7 playgrounds in Vancouver slated for $4.5 million facelift
Playgrounds are ‘not only play spaces but social spaces,’ says park development manager
Seven playgrounds in Vancouver are in line to get a $4.5 million revamp, with a focus on "fun and challenging" play.
The Vancouver Park Board oversees 160 playgrounds across the city, and city officials say many of them need upgrades as they reach the end of their lifespans.
"We have a large park system that's city wide," said Tiina Mack, manager of park development with the park board.
"But we really see in the eastern and northern parts of our city [areas] where we have some aging facilities."
The park board undertook a city-wide assessment of all the playgrounds in 2015, looking at things like age, condition and the potential for fun the parks have for people of all ages.
"It's not only play value for the very young, but also for kids of older ages and maybe even for teenagers and adults," Mack told CBC's On The Coast.
"There's nothing like a set of swings for someone of any age to have some fun."
That's part of what is behind the $4.5 million price tag: developing natural areas and gardens, protecting the trees in the area, adding additional amenities like seating and accessibility features.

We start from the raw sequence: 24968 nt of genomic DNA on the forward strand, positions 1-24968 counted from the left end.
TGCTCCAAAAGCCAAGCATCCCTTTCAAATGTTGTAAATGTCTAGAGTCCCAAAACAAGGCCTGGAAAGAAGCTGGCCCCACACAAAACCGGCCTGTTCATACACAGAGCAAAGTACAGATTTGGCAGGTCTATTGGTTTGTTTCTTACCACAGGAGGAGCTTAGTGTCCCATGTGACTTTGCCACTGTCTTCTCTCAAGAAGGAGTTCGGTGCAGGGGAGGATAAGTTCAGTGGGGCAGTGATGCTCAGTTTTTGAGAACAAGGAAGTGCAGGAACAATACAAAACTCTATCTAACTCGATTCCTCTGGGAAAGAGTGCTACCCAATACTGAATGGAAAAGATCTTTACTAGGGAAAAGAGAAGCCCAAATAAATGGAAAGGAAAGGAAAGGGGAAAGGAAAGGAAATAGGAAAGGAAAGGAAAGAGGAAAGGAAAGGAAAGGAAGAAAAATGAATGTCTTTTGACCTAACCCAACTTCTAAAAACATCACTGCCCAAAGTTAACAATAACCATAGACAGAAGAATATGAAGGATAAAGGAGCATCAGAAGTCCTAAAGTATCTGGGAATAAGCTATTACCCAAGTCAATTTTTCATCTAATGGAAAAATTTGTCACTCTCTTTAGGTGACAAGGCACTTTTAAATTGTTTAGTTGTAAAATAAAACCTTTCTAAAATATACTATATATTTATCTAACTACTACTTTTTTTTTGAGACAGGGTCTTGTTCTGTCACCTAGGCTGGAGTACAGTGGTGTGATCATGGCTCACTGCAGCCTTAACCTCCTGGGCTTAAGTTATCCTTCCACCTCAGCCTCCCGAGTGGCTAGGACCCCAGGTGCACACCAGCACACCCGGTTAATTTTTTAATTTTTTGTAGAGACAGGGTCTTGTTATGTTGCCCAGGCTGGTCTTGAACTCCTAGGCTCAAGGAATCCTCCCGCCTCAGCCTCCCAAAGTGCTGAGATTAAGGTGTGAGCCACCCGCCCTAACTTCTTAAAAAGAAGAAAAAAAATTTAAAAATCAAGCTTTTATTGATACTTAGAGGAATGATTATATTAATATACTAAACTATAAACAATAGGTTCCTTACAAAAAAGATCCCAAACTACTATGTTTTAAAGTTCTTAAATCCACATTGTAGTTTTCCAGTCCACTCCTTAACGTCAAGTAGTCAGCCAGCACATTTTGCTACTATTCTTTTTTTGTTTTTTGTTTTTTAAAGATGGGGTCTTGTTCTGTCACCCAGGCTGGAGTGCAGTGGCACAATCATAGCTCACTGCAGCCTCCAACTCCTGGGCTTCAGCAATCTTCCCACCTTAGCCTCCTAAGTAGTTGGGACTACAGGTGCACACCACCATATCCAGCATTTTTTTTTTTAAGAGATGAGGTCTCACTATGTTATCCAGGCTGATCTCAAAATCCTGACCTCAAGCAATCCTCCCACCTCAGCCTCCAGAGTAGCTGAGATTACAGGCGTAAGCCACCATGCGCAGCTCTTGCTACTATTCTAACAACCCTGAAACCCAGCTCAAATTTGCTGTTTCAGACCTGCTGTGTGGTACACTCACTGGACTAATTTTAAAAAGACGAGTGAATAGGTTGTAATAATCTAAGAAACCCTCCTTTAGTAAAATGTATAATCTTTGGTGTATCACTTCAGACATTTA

"They become not only play spaces but social spaces," she said.
The playgrounds slated for renewals are: Ash, Beaconsfield, Cedar Cottage, Charleson, Jones, Kaslo, and Winona parks. Construction is expected to start in the summer or early fall.
Two preschool play areas at Trout Lake and Thunderbird are also in the works. The park board is in conversations about upgrading the playgrounds at Champlain Heights Community Centre and Granville Park.
Replacing playgrounds is a priority for the city, the park board said in a written statement, and 17 playgrounds in Vancouver have been renovated since 2015.
Mack said play is crucial for kids to learn social skills and risk management and be active.
"Not only is it [good for] physical development but also cognitive development," Mack said.
"We want kids to be able to be creative and use their imaginations."
With files from On The Coast